Throughout our lectures this week, we primarily discussed the U.S. healthcare system; more specifically elder care, the Affordable Care Act, and insurance companies’ role in the system. We learned that financial responsibility is a critical difference in the United States and Italian healthcare systems. Italian healthcare financing relies solely on taxes and coverage from insurance companies is optional. Due to the fact that healthcare is seen as a right and not a privilege, everyone has access to reliable healthcare. If the need for medical services arises, patients in Italy are granted a certain amount of money to cover their medical bills. However, if someone exceeds that amount then they are responsible for the bill that is sent to them. The only problem is that there are so little taxes brought in because not everyone pays Italian taxes and no one is forced; they are only encouraged. The United States, however, enforces taxation; citizens receive a fine for tax evasion and/or jail time if they do not pay taxes.
We went on two field trips. On Monday, we experienced a very moving lecture from the University of Siena on immunizations. It was brought to our attention that infectious disease is still a huge problem around the world due to financial struggles of developing nations. Certain diseases, such as polio, could be globally eradicated if countries, like Pakistan for example, had the economic means to provide the immunization. There are many critics in the world on whether or not immunizations truly help the human race. The doctors of this intensive institute provided several groundbreaking statistics to show just how successful vaccines have been over time. For the second part of our Monday field trip, we went to Santa Maria della Scala and the Duomo di Siena. Since the hospital is positioned in front of the church, it can be inferred that a direct relationship between the church and healthcare existed in ancient Italy. In one of the underground floors of this hospital/museum, there was a hidden gem in the wall: bones of corpses from the plague buried inside of the walls. Seeing these burials really put into perspective the amount of deaths that occurred during this time and the limited resources that the hospital had to provide a proper burial for the deaths of the plague.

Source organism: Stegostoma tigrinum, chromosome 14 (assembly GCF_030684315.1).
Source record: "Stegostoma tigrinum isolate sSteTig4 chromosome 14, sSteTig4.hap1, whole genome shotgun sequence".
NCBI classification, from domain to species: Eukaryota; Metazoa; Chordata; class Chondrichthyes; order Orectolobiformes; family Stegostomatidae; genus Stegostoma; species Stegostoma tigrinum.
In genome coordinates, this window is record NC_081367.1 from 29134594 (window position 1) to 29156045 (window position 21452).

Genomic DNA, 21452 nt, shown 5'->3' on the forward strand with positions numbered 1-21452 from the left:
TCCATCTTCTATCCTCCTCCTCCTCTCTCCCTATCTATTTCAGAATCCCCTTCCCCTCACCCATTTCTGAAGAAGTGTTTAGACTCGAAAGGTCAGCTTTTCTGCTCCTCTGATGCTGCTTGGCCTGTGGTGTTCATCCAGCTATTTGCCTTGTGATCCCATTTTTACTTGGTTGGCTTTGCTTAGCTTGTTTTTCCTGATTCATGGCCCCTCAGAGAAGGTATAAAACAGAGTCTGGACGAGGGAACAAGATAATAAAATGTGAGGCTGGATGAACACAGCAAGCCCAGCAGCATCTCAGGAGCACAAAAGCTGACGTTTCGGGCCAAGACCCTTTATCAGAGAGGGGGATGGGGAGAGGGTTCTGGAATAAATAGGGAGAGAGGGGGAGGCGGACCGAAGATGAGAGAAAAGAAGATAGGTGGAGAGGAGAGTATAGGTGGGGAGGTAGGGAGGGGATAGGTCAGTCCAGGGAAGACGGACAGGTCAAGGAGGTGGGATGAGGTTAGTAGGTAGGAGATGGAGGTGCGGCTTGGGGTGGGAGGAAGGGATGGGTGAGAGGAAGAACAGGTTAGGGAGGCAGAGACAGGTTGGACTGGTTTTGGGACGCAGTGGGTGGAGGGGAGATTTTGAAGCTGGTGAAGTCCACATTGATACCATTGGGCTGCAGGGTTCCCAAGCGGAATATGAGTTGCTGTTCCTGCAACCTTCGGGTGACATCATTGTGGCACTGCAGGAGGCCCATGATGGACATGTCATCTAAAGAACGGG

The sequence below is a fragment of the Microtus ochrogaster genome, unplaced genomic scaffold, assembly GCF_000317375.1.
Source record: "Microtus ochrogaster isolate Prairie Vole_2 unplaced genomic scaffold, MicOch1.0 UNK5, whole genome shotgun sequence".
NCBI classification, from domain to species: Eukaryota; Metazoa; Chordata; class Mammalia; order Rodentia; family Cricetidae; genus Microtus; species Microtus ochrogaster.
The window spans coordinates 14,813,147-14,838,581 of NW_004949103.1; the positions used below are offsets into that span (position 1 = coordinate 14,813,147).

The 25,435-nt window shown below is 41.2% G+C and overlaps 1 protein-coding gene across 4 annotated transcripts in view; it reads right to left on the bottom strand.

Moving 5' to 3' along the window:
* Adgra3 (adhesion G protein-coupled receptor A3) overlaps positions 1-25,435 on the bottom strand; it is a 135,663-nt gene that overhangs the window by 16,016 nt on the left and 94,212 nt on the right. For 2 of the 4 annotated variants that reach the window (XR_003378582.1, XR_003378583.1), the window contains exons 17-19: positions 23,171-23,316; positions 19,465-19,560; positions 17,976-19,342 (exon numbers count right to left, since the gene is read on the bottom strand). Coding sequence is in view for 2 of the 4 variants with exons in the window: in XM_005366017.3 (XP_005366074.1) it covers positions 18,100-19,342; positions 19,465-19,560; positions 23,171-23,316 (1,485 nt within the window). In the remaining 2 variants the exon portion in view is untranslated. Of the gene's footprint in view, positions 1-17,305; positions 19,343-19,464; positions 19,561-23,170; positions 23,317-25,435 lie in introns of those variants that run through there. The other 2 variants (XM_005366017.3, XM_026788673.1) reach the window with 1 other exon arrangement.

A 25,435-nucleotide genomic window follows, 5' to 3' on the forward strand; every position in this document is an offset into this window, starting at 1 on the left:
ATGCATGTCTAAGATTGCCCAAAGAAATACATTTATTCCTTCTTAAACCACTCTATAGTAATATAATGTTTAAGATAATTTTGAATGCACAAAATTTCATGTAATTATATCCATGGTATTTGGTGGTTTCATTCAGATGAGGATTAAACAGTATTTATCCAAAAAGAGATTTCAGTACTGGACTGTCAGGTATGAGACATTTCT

On our second field trip, we took a trip to the Natural History Museum in Florence. Within this beautiful museum, there was an anatomical wax exhibit that was used as an academic resource for medical students during the 1700’s and 1800’s. The wax figures of nearly all human body parts and organ systems introduced human anatomy to ancient Italy’s public. These figures had intricate parts that include all veins, nerves, and blood vessels all wound together in perfect unison. The amount of time that it took for these artists to complete just one of these models accurately is astounding. According to our guide, it could take up to one year using many cadavers to create just one model.
Touring Sienna, the museum of Florence, and attending the lecture at the University in Sienna were an eye-opening experiences. Our group learned that even though Italy had limited resources in the past, it does whatever it can to make sure that healthcare is available to all Italian citizens. Immunizations are available to everyone, and there are labs currently developing these vaccines even further. Compared to the U.S., there are certain aspects of the Italian healthcare system that would potentially improve our own U.S. healthcare practices. However, with universal healthcare comes economic troubles in other areas; such as the need for higher tax burdens to pay for healthcare. It may be possible that there is a happy medium between the Italian and American systems.